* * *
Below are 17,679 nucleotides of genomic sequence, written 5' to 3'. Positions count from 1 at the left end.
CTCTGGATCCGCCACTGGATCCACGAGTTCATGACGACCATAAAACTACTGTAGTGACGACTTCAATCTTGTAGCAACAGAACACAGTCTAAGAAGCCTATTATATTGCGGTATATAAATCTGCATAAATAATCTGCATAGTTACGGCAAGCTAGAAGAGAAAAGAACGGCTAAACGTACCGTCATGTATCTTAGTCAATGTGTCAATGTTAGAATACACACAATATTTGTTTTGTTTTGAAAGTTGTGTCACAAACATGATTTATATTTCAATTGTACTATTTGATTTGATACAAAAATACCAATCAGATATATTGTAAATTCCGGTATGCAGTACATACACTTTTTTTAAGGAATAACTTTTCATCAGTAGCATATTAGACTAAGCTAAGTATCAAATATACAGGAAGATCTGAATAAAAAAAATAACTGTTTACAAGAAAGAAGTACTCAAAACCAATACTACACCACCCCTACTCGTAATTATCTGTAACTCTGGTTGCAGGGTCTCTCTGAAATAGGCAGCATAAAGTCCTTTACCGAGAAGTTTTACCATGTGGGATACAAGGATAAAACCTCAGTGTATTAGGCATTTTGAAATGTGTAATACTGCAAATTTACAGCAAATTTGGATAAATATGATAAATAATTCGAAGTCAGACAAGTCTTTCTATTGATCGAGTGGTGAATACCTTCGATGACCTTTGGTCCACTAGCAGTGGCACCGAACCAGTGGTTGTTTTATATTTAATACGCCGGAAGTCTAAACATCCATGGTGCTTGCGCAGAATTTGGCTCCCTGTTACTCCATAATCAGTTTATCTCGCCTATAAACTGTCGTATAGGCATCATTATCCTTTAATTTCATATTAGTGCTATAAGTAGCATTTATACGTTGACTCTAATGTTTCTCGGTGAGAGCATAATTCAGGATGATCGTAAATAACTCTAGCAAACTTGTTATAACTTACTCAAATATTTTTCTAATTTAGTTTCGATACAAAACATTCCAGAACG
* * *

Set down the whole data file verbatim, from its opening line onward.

Below are 17,679 nucleotides of genomic sequence, written 5' to 3'. Positions count from 1 at the left end.
CTCTGGATCCGCCACTGGATCCACGAGTTCATGACGACCATAAAACTACTGTAGTGACGACTTCAATCTTGTAGCAACAGAACACAGTCTAAGAAGCCTATTATATTGCGGTATATAAATCTGCATAAATAATCTGCATAGTTACGGCAAGCTAGAAGAGAAAAGAACGGCTAAACGTACCGTCATGTATCTTAGTCAATGTGTCAATGTTAGAATACACACAATATTTGTTTTGTTTTGAAAGTTGTGTCACAAACATGATTTATATTTCAATTGTACTATTTGATTTGATACAAAAATACCAATCAGATATATTGTAAATTCCGGTATGCAGTACATACACTTTTTTTAAGGAATAACTTTTCATCAGTAGCATATTAGACTAAGCTAAGTATCAAATATACAGGAAGATCTGAATAAAAAAAATAACTGTTTACAAGAAAGAAGTACTCAAAACCAATACTACACCACCCCTACTCGTAATTATCTGTAACTCTGGTTGCAGGGTCTCTCTGAAATAGGCAGCATAAAGTCCTTTACCGAGAAGTTTTACCATGTGGGATACAAGGATAAAACCTCAGTGTATTAGGCATTTTGAAATGTGTAATACTGCAAATTTACAGCAAATTTGGATAAATATGATAAATAATTCGAAGTCAGACAAGTCTTTCTATTGATCGAGTGGTGAATACCTTCGATGACCTTTGGTCCACTAGCAGTGGCACCGAACCAGTGGTTGTTTTATATTTAATACGCCGGAAGTCTAAACATCCATGGTGCTTGCGCAGAATTTGGCTCCCTGTTACTCCATAATCAGTTTATCTCGCCTATAAACTGTCGTATAGGCATCATTATCCTTTAATTTCATATTAGTGCTATAAGTAGCATTTATACGTTGACTCTAATGTTTCTCGGTGAGAGCATAATTCAGGATGATCGTAAATAACTCTAGCAAACTTGTTATAACTTACTCAAATATTTTTCTAATTTAGTTTCGATACAAAACATTCCAGAACG